Description of Clostridium Difficile
Clostridium difficile, otherwise known as C. diff, is a species of spore-forming, anaerobic, gram-positive bacteria that is known to cause watery diarrhea. 1 The genus name, Clostridium refers to the spindle shape of the organism while Difficile means difficult in Latin due to the fact that this organism thrives in unfavorable conditions and is very difficult to isolate.4 The incidence of getting CDI has increased over the years due to new strains of increased toxin production of the bacteria and increased resistance to antibiotics.2 It is a gastrointestinal infection, and the most common cause of infectious diarrhea.1 C. difficile was first identified in the feces of healthy newborns back in the 1930’s and by 1935, it was considered normal flora. 2 During 1974, researchers conducted that about 21% of patients that were treated with an antibiotic called clindamyacin reported diarrhea and about 10% of them reported to have conducted pseudomembranous colitis as a side effect of this treatment. 2 It was in 1978 where C. diff had been known to cause anti-biotic associated diarrhea and pseudomembranous colitis. 2 It is known to form spores that resist many disinfectants; it also survives for several months on different surfaces.1 It is a common form of a nosocomial infection and the prevalence of becoming infected with C. diff is about 0-15% in a health care setting. 3 The spores survive well in environments such as soil, water and animals and is distributed worldwide. 4 CDI produces two toxins (Toxin A and B), which are cytotoxic and cause tissue necrosis.4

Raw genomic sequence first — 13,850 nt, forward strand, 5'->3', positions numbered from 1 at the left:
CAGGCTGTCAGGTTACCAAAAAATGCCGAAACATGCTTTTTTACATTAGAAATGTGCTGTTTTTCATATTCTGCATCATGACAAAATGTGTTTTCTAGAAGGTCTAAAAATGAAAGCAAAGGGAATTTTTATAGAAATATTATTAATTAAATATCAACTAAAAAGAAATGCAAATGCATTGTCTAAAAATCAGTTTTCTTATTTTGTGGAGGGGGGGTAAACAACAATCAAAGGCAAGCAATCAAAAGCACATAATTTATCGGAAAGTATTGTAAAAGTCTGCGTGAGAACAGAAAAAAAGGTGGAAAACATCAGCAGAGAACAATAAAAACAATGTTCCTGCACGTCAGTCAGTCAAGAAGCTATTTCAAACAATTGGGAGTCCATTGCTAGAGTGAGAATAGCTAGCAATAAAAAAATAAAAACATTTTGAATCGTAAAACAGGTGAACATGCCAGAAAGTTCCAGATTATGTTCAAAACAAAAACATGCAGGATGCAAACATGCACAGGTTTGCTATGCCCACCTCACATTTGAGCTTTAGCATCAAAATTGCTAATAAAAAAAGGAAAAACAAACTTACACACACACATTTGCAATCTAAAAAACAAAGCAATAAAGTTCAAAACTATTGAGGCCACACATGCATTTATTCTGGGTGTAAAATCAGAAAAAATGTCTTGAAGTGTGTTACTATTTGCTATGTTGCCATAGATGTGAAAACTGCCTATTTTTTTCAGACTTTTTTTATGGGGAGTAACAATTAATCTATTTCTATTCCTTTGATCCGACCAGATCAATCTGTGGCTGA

C. difficile is highly contagious and is transmitted through the fecal-oral route. 2 It also known to develop right after antibiotic use. Using antibiotics beforehand disrupts the normal flora contained in the intestines, which therefore promotes the proliferation of the C. diff bacteria. 2 The most common antibiotics associated with CDI include fluoroquinolones, penicillins and cephalosporins. Other factors that may increase the risk of getting an infection include increasing age; the use of a nasogastric tube and other related GI procedures and surgeries. 2 Since C. diff infections are a common nosocomial infection, constant exposure to healthcare workers increase the risk of transmitting this bacteria. 2 The most common places to find C. diff spores are toilets, commodes and 33% of hospital rooms that are occupied by someone who is asymptomatic of the infection. 2 Therefore, C. diff is most likely found in the stools of an asymptomatic hospital patient. 3 Spores survive from weeks to months on the surface of toilets, sinks and bed rails of hospital settings. 2
Virulence Factors and Mechanism of Pathogenicity
The spectrum of the severity of CDI starts off as benign diarrhea, which eventually progresses to colitis and pseudomembranous colitis. 3 It can also lead to complicated cases such as fever, shock, leukocytosis and ICU admission 3...